Son who battered mum to death with hammer hid mental health relapse in pandemic

A son who beat his mum to death managed to hide signs that his schizophrenia was getting worse in the weeks before he killed here.

Spirit a court heard that changes to appointments as a result of the Covid-19 pandemic had made it harder for doctors to assess patients like Andrew Tinton.

The 55-year-old used a lump hammer to kill 82-year-old mum Rose Marie Tinton at their home.

Pathologists said she had been struck at least 30 times during the frenzied January 2021 attack.

He was detained in hospital under the mental health act earlier this week after admitting his guilt over the killing.

Our sister title the Liverpool Echo reports he later tried to take his own life.

Liverpool Crown Court heard on Thursday how Tinton had lived with mental health problems for almost 30 years and was receiving treatment for paranoid schizophrenia for much of that time.

Psychiatrists treating him said he appeared to be largely compliant with the medication and appointment regime set out for him by doctors and was coping with the condition.

That changed rapidly against the backdrop of the pandemic, as well as the death of his dad, who doctors said was a central figure in his life.

Nigel Power, QC, prosecuting, said Covid restrictions meant the appointments he normally would have attended in person were only held remotely.

Despite this, psychiatrists continued to monitor him over the phone, checking on his mental state and whether he was taking his medication.

At first, it appeared that he was coping fairly well but he told them he found lockdown restrictions difficult.

Then, in the summer, his dad was admitted to hospital with cancer. He was later discharged but died in August.

His death affected Tinton and his mum deeply, with a judge saying his dad had been “a key figure in his life”.

In later discussions with doctors towards the end of the year, Tinton reported that he at times heard voices telling him to harm himself.

Doctors continued to assess him and noted that his condition was worsening, as did a taxi driver who was one of the last people to see Tinton and his mother together a few days before he killed her.

Mr Power said: “The last contact with him described him as being ‘not his usual self’. He went with his mother for her Covid vaccination.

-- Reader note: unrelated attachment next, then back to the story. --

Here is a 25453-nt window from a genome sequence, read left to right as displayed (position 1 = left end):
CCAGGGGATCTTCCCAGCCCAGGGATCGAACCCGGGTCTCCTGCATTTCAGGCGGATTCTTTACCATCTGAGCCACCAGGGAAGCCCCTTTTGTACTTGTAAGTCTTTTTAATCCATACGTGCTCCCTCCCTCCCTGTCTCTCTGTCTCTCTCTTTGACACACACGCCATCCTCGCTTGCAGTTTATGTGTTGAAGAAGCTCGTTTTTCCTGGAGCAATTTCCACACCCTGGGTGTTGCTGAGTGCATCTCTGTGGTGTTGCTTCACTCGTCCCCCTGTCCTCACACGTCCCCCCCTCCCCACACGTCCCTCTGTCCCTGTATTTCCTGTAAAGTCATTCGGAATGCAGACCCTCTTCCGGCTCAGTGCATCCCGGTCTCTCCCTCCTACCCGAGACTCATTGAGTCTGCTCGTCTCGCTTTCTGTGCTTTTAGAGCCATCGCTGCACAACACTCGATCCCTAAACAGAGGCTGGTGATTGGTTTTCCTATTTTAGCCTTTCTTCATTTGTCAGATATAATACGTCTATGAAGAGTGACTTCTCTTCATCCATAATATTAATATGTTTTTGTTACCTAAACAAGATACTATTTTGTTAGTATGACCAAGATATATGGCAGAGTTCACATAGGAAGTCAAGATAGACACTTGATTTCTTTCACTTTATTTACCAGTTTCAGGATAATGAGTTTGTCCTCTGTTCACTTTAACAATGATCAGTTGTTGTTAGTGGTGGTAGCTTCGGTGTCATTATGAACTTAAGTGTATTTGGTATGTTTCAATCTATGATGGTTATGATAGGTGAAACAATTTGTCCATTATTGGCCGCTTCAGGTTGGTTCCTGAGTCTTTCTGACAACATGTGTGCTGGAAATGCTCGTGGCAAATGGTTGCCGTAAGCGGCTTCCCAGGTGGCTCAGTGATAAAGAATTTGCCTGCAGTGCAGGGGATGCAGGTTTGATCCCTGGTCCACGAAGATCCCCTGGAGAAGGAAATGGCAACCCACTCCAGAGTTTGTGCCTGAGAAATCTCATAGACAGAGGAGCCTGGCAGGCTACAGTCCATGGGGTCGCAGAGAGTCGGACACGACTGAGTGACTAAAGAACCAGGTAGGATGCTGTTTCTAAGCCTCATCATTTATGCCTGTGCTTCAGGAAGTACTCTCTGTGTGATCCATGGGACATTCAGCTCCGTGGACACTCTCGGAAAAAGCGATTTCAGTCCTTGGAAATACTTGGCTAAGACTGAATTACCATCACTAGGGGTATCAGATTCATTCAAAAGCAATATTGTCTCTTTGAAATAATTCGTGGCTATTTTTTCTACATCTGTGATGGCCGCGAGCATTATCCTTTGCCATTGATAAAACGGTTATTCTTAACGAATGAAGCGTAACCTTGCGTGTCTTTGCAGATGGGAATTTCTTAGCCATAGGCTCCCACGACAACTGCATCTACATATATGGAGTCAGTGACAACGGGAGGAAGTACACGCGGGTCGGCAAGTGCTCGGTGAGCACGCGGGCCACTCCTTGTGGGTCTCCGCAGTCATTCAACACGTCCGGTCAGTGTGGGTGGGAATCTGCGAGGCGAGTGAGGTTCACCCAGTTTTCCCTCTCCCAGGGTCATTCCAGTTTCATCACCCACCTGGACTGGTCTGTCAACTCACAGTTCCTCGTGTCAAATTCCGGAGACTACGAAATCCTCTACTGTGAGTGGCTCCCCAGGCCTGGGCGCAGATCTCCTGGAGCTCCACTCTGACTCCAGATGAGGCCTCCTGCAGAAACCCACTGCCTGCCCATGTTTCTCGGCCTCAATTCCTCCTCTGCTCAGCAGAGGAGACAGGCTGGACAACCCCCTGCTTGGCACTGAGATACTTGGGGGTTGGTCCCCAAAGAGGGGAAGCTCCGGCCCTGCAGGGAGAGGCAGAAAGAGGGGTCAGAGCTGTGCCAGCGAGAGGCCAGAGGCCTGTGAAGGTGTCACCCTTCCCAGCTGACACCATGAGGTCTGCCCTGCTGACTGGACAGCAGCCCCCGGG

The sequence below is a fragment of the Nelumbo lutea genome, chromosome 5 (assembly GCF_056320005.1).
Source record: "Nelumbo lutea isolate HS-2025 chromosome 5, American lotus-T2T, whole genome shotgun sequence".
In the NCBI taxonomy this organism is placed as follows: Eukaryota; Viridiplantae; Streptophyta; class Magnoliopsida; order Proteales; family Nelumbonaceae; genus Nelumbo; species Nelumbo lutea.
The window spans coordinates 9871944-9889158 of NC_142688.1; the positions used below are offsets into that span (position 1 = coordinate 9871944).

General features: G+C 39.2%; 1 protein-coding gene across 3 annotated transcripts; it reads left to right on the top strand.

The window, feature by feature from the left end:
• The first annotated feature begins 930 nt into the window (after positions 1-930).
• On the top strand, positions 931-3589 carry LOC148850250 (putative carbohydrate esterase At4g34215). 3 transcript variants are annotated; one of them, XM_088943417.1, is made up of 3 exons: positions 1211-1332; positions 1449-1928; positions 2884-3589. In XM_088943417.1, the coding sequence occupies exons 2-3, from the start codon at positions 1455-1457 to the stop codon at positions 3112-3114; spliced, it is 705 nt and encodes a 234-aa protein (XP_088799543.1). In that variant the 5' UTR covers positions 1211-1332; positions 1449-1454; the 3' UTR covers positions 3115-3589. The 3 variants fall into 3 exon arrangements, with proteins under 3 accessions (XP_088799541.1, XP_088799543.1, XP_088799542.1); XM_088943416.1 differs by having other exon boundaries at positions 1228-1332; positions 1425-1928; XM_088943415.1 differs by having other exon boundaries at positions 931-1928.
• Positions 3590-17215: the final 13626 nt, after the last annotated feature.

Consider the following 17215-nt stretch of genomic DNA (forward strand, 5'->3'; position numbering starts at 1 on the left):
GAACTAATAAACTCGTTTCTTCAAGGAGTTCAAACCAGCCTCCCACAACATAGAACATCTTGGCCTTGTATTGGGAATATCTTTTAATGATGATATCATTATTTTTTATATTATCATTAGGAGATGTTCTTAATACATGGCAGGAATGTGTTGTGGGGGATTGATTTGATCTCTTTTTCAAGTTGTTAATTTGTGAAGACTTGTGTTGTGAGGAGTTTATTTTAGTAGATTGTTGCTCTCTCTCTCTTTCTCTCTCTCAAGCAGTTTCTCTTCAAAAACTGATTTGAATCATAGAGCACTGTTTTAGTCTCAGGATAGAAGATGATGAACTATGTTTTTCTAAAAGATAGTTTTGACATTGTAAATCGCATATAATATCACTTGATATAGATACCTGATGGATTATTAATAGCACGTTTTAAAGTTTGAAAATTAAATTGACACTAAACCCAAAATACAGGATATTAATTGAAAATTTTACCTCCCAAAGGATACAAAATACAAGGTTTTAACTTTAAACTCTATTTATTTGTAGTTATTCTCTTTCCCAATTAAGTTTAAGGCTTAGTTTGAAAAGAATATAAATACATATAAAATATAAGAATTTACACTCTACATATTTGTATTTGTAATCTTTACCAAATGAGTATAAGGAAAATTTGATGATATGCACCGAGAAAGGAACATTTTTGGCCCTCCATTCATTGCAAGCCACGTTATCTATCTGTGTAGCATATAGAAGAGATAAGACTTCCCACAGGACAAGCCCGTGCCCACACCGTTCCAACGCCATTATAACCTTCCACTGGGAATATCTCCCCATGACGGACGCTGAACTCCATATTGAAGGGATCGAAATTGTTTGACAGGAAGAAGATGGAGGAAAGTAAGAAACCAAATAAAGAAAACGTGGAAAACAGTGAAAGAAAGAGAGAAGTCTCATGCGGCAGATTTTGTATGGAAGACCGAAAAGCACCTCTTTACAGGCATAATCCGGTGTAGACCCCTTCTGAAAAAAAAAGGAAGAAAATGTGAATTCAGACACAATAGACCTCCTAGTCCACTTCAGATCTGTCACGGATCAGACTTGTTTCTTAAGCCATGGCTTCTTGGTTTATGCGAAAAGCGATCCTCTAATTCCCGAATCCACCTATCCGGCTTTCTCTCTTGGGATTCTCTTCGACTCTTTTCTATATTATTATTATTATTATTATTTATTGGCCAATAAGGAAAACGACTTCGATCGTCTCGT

“The taxi driver who took them describe his mother as being ‘chirpy’ – but she became upset and started to cry because she was worried about her son.”

On January 29, 2021, Tinton beat his mum to death with a lump hammer he found in their shed.

Shortly afterwards, he left their home and, after looking for a place to take his own life, jumped off the railway bridge near Kirkdale station.

It was only when officers went to his Folkestone Road home to inform his mum of her son’s suicide attempt that they found her body.

Tinton later said he heard voices that “told him to kill himself and his mother”.

Dr Dineka Gray, a psychiatrist at Rowan View Hospital who treats Tinton, said all evidence pointed to him being symptomatic of his illness at the time.

She added that the nature of some of the changes to appointments made as a result of the pandemic made it harder for doctors to assess patients like Tinton.

Recommending he be detained in hospital until he is no longer deemed a risk to the community, Dr Gray said that the extent of Tinton’s deterioration had not been clear to a doctor in a phone call not long before he killed his mother.

Dr Gray said: “He masked his symptoms to the point that even a junior psychiatrist speaking to him on the phone could not detect that he had deteriorated.”

Julian Nutter, defending Tinton, said that, despite the efforts of staff, changes to Tinton’s treatment as a result of Covid were likely to have had an impact on their ability to treat him.

He said: “The tragedy is not just a tragedy from the point of view of what he did to his mother but it is that all of this appears to have been preventable.”

Detaining Tinton in hospital, Judge Denis Watson, QC, said the voices he heard as a result of his mental illness had devastating consequences.

He said: “The tragic consequence and effect of this was that on this occasion the voices told you to harm not just yourself but your mother, which is to me a sign of the severe nature of the relapse.”

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